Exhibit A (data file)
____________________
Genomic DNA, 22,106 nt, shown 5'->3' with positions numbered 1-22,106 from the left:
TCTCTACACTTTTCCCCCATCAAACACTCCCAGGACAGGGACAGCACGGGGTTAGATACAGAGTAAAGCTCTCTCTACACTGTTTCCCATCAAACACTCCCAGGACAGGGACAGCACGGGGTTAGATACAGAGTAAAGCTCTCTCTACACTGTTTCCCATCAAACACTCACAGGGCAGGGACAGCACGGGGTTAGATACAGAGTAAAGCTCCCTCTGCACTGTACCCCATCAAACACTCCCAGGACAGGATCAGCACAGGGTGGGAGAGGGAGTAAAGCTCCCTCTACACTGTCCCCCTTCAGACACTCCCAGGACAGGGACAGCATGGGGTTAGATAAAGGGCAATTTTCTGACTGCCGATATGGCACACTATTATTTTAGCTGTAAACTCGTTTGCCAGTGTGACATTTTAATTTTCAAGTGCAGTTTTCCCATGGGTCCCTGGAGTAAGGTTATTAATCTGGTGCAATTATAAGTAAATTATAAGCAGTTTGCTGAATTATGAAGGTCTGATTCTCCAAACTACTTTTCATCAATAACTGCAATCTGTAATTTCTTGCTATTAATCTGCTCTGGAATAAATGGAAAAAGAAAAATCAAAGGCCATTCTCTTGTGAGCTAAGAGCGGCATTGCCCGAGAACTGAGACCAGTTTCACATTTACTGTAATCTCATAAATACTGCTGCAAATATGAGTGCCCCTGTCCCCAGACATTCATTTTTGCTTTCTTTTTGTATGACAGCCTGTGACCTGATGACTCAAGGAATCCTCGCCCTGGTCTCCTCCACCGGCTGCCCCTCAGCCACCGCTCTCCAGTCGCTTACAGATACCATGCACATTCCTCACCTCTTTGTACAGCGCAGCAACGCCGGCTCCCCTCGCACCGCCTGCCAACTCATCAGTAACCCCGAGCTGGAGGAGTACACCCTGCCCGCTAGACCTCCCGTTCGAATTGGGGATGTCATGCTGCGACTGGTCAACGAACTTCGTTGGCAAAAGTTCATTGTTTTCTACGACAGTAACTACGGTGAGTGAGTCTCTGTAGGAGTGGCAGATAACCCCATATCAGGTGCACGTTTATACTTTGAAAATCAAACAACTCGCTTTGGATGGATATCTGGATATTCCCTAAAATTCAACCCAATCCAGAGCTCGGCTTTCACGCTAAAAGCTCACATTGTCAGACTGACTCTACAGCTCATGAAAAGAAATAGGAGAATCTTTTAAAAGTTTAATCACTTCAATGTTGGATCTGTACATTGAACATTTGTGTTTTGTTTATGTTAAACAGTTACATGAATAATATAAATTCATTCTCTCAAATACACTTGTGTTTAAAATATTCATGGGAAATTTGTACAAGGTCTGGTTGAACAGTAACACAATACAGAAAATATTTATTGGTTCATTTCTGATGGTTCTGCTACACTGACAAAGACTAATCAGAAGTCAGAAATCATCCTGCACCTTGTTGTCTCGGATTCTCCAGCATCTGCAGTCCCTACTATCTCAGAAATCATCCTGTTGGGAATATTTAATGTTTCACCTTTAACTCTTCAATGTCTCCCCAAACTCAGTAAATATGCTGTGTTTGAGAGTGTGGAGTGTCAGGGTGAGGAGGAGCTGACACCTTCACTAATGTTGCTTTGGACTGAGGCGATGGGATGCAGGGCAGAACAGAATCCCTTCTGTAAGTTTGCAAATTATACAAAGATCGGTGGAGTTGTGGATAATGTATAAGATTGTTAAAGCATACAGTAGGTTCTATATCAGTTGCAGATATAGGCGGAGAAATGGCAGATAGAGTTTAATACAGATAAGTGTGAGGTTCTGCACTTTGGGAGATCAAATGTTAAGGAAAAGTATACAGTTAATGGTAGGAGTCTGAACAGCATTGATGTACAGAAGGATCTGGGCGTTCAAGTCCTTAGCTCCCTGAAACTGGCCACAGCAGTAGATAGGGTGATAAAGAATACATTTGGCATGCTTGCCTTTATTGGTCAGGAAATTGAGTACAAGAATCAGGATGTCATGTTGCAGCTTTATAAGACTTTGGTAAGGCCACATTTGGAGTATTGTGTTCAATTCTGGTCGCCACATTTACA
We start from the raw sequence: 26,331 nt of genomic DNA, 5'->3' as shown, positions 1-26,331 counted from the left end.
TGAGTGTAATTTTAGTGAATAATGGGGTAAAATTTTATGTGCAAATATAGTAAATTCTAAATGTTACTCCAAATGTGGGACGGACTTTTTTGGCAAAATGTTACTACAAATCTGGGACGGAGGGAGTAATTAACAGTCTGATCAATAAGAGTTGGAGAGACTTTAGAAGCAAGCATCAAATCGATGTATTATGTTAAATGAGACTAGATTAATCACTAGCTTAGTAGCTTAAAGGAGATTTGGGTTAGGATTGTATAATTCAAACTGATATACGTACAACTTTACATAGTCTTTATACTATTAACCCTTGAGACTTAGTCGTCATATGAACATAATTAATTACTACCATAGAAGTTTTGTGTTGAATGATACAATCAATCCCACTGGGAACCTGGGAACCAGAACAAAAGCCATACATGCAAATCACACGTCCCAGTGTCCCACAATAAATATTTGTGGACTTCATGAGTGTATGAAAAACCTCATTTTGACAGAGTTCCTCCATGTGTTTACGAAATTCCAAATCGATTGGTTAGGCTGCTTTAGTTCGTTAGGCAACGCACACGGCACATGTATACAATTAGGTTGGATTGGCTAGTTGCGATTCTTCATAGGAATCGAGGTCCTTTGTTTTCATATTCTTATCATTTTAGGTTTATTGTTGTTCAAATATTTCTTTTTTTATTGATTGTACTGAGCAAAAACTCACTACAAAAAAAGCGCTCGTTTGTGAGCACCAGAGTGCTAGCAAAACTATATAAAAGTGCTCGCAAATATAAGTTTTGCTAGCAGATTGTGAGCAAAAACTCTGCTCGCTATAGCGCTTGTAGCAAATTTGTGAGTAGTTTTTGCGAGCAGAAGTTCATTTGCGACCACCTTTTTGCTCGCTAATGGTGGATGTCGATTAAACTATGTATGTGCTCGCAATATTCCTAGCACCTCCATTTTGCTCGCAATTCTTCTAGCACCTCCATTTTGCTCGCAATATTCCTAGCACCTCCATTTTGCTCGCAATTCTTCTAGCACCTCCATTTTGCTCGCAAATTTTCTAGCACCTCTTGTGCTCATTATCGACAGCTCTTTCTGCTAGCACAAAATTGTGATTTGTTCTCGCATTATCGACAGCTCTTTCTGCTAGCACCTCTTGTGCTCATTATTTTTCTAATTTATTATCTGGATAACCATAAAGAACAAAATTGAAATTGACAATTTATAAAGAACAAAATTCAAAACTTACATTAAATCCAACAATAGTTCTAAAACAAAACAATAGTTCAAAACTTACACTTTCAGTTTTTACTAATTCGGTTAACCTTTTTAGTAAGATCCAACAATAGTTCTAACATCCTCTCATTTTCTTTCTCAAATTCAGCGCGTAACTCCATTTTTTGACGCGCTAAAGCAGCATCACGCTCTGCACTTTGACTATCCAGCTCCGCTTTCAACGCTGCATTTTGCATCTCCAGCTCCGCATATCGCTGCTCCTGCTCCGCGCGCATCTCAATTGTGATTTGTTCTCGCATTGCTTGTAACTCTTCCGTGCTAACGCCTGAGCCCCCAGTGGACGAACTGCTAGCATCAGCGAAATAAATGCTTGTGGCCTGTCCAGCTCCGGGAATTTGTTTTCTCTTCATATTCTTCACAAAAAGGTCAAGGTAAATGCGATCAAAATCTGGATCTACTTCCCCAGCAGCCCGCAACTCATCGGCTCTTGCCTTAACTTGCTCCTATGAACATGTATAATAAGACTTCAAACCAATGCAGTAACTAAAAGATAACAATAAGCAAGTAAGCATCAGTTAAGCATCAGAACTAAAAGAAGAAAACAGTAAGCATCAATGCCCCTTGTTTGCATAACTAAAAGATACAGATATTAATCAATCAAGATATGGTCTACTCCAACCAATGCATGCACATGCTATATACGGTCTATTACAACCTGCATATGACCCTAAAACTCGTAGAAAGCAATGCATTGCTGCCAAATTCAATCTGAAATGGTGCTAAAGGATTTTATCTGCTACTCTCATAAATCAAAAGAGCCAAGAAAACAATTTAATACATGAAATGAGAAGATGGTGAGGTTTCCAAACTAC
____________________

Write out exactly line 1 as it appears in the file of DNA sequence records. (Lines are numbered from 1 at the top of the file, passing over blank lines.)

Genomic DNA, 22,106 nt, shown 5'->3' with positions numbered 1-22,106 from the left: